Medical devices can feature intricate shapes including hard-to-clean grooves, textures and knurling.
Photo Credit: All photos courtesy of MicroCare
As medical devices become increasingly compact, minimally invasive, and more efficient, manufacturing techniques are evolving to keep up with these highly complex designs.
Building new miniature devices, however, can be a challenge. Medical devices must be cleaned, dried and finished to the highest standards to ensure they are ready for the next step in the manufacturing process. Any remaining particulate or residue can lead to inconsistent outcomes impacting not only the devices’ performance, but also the validation process.
Manufacturers must be certain that production procedures, including finishing processes, have the necessary controls in place to produce products that satisfy quality and regulatory specifications.
Why is cleaning so important?
Medical devices can be complex assemblies that encompass intricate shapes and delicate materials, making cleaning during production particularly difficult. Despite those challenges, the requirement for the perfect finish is critical. Complete removal of production debris like machining, stamping or cooling oils, dust, metal filings, marking inks, fingerprints and other soils must be done prior to assembly, packaging, sterilization or coating.
The cleaning process should be suitable to remove the contamination and meet the exacting regulations and validation controls typically required of medical devices, especially those produced or assembled in a cleanroom environment. This, however, has become more difficult as the medical devices become increasingly smaller, incorporate tighter spaces and have deep blind holes or intricate openings that are particularly problematic to clean and dry.
There is also material compatibility to consider. Medical devices are made from a variety of materials, including metals, ceramics, polycarbonate and acrylic, so the cleaning method must not damage surfaces or delicate components.
To meet cleanliness standards and strict cleanroom validation criteria, the chosen cleaning process must also be consistent, easy-to-use and compatible with established procedures. Vapor degreaser cleaning is a well-engineered process that is simple, predictable and repeatable, making it easy to qualify for medical device manufacturing.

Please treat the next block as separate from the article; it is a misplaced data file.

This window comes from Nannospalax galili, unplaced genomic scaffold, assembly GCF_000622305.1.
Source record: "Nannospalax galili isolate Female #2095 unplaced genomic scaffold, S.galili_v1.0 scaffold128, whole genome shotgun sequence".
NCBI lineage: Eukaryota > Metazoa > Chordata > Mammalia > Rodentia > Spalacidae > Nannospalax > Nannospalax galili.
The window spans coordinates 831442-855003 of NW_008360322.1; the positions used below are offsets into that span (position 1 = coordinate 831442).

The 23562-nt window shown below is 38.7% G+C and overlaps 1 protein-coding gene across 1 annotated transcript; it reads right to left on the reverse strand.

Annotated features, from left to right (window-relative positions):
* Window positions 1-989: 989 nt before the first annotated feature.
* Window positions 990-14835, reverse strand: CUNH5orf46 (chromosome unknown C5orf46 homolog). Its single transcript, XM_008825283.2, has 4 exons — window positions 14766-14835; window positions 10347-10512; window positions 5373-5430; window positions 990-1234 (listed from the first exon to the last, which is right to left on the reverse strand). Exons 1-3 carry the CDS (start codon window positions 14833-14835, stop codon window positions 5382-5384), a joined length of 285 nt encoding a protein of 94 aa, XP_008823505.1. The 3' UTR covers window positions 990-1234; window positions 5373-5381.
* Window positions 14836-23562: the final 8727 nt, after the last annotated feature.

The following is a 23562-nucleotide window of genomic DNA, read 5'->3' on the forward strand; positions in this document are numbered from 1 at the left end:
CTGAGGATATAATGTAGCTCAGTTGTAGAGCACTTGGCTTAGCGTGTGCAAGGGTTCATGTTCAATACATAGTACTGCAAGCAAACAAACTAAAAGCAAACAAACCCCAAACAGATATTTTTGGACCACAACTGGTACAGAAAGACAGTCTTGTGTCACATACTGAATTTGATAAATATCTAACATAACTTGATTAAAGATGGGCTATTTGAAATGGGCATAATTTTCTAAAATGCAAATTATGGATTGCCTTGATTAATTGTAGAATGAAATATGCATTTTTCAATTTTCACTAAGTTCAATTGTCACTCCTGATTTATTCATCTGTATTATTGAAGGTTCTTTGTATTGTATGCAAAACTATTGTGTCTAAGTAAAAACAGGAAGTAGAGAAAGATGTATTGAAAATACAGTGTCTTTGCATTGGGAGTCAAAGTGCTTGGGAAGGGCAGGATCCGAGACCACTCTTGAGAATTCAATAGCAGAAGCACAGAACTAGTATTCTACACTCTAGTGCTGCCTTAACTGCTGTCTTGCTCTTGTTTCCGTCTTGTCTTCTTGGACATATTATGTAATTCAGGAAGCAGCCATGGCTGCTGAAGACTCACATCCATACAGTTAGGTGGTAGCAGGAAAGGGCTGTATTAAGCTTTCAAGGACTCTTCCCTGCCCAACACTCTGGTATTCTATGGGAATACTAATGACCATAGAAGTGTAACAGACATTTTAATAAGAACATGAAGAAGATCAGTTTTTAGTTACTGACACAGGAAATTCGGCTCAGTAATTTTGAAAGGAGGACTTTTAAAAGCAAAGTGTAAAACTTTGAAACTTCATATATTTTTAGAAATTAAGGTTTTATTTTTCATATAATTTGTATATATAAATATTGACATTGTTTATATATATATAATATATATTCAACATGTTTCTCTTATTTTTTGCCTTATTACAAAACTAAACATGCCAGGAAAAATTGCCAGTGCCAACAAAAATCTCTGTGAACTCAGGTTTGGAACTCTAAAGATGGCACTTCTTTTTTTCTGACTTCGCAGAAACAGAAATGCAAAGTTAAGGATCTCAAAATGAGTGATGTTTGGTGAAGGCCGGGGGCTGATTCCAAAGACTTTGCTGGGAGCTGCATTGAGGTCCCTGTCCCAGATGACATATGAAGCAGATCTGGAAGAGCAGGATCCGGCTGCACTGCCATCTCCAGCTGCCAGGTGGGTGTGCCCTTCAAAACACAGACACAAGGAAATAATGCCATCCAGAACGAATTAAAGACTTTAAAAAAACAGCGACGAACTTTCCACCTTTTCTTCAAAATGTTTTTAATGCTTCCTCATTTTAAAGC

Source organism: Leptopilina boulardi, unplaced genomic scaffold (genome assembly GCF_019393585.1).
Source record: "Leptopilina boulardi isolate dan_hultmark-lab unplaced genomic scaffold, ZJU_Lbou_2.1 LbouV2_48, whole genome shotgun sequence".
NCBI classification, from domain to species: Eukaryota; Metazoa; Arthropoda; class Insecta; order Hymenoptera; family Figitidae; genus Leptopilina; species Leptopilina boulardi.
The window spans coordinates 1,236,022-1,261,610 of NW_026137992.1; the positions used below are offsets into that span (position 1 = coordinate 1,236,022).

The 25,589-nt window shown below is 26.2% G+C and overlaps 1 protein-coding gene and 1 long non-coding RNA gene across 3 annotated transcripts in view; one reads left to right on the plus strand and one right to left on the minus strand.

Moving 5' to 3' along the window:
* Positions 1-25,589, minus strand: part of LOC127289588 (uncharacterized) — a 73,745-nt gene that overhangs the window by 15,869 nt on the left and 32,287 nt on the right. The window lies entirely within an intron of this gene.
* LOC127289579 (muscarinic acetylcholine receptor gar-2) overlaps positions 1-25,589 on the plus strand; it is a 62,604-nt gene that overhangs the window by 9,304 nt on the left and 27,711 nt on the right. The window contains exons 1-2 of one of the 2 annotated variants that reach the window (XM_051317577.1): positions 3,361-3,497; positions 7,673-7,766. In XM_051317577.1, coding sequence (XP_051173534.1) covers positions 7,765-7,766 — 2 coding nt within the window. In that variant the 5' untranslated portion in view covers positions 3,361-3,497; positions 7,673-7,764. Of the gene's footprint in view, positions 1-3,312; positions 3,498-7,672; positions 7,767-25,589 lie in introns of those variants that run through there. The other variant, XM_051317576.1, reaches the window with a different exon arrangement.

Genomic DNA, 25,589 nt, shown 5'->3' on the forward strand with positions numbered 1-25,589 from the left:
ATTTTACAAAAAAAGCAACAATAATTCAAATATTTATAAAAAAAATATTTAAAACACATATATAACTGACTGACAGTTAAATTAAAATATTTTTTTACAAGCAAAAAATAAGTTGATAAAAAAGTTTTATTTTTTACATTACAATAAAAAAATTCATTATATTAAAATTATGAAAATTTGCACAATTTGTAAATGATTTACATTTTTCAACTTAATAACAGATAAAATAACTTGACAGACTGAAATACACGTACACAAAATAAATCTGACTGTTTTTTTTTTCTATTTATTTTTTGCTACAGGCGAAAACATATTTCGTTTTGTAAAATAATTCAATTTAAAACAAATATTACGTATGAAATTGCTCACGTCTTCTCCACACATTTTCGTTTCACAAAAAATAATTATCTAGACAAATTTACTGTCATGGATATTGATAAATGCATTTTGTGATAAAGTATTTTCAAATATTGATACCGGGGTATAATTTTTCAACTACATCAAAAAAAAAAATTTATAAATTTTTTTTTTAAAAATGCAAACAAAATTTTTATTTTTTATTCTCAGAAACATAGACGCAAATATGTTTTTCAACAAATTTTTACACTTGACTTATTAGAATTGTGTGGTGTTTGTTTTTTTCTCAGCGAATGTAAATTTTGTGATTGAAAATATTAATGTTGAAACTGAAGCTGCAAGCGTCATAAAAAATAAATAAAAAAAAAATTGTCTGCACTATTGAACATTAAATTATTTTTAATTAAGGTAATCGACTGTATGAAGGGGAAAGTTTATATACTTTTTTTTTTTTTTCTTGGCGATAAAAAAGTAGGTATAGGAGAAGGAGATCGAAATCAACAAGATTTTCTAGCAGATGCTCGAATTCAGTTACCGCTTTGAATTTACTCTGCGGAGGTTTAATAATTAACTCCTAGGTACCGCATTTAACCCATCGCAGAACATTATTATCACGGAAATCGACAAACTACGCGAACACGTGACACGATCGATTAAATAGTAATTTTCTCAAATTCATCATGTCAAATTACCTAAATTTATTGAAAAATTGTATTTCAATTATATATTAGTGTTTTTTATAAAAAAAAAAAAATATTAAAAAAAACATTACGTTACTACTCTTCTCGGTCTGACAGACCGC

Vapor degreasers do not introduce outside contamination to a clean room.
Vapor Degreasing – the Benefits
Vapor degreasing is a closed-loop system containing two chambers, the boil sump and the rinse sump. The boil sump contains a specially-formulated low-boiling, non-flammable cleaning fluid. Parts are immersed and cleaned inside the heated fluid. Once cleaned, they are mechanically transferred to the rinse sump for final rinse and dry in more pure, uncontaminated fluid, or inside the fluid vapors themselves. As a result, the parts come out clean, dry, spot-free and immediately ready for the next step in the process, whether that is assembly, finishing, sterilizing or final packaging.
A vapor degreaser is easy to incorporate into a cleanroom since it does not introduce outside contamination into the cleanroom. It also has a small footprint, especially compared to high volume aqueous cleaning machines, so it does not take up a lot of expensive cleanroom real estate.
When used inside a vapor degreaser, modern cleaning fluids are specifically engineered to effectively clean and dry delicate medical device parts without damage. They feature unique low boiling temperatures, low surface tensions and low viscosities. These factors combine to completely dissolve contaminants and remove them with ease. The fluid easily penetrates and cleans very tight spaces and importantly, completely evaporates without leaving residue behind. Most vapor degreasing fluids are also heavy and dense. They are up to 40% heavier than water, helping them to lift and float solid particles from the parts.
It is also possible to combine the vapor degreasing cleaning process with a second-step surface treatment for the application of medical-grade lubrication or a specialty film. This means the process of cleaning and coating can be completed quickly to streamline the overall finishing process.